Kevin Gannon is a professor of history at Grand View University in Des Moines, Iowa, where he also serves as the Director of the Center for Excellence in Teaching and Learning. You may also know him as one of the history experts featured in Ava DuVernay’s Netflix documentary 13th, and a very active figure in the #twitterstorian universe. In addition to his research on the history of race and justice in the Civil War and Reconstruction eras, he’s done a lot of thinking about how to reshape the way we teach and share American history. In this conversation we discuss the future of the discipline, from inclusive classroom strategies to the phenomenal growth of #twitterstorians, tracking how technology is transforming our idea of who and what a historian can be.
Keri Leigh Merritt is a historian of American class, race, and inequality, with a particular focus on the South during and after the Civil War. Her book Masterless Men: Poor Whites and Slavery in the Antebellum South deftly navigates discourses on race, power, and capitalism, telling us what happens to “excess labor” under a slave economy. In this conversation, she talks about the South’s influence on her direction as a scholar, and explains how vital elements of the Southern political economy (from “right to work” to convict leasing) have spread to the rest of the country.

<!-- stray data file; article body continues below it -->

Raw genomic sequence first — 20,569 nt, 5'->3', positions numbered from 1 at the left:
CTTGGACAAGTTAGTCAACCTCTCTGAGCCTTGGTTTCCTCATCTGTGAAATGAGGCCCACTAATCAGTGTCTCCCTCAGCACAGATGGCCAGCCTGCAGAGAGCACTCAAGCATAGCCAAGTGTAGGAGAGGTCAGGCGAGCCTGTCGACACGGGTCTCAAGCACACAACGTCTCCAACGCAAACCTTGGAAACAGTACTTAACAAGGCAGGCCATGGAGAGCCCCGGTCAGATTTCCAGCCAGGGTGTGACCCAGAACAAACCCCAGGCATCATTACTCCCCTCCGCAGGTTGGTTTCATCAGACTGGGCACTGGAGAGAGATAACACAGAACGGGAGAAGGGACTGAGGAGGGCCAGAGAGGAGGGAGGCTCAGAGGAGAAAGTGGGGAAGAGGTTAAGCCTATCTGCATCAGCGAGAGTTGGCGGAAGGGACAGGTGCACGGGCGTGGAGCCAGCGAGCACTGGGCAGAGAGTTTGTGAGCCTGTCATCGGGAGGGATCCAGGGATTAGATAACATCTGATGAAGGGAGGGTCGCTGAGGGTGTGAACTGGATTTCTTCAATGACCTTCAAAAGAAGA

George Ciccariello-Maher is a political scientist and activist whose work focuses on the historical and current landscape of insurgent politics and anti-capitalism. As an outspoken left academic, Ciccariello-Maher is a favorite target of white supremacists and other right-wing extremists, whose threats and harassment led to his resignation from Drexel University in 2017. In this conversation, he tells how his early life informed his political development, why Venezuela’s recent history is such a vital piece of understanding global politics, and how riots and other forms of militant resistance can be effective means of achieving social and economic justice.
Matthew Stanley is a historian and professor whose latest book, The Loyal West: Civil War and Reunion in Middle America explores how the politics of the Civil War moved through the regions of the Lower Middle West. His work shows us how ideologies evolve through space and time, and how the Civil War in particular has served as a container for American social and political attitudes well into the 21st century. With Confederate monuments being toppled by activists and organizers around the country, to the shock and outrage of white supremacists and “traditional” (wink) Americans everywhere, Stanley points out some vital historical context:
“People talk about preserving history. But the best argument against keeping these monuments in public places IS the historical argument. Most of these were not erected by Confederate veterans, they weren’t erected during the Civil War or even Reconstruction. They were erected during the Jim Crow era, and many of them explicitly re-encode the racial order through monumentation. So they’re designed to be a political statement. You can’t depoliticize a monument. A monument is inherently political.”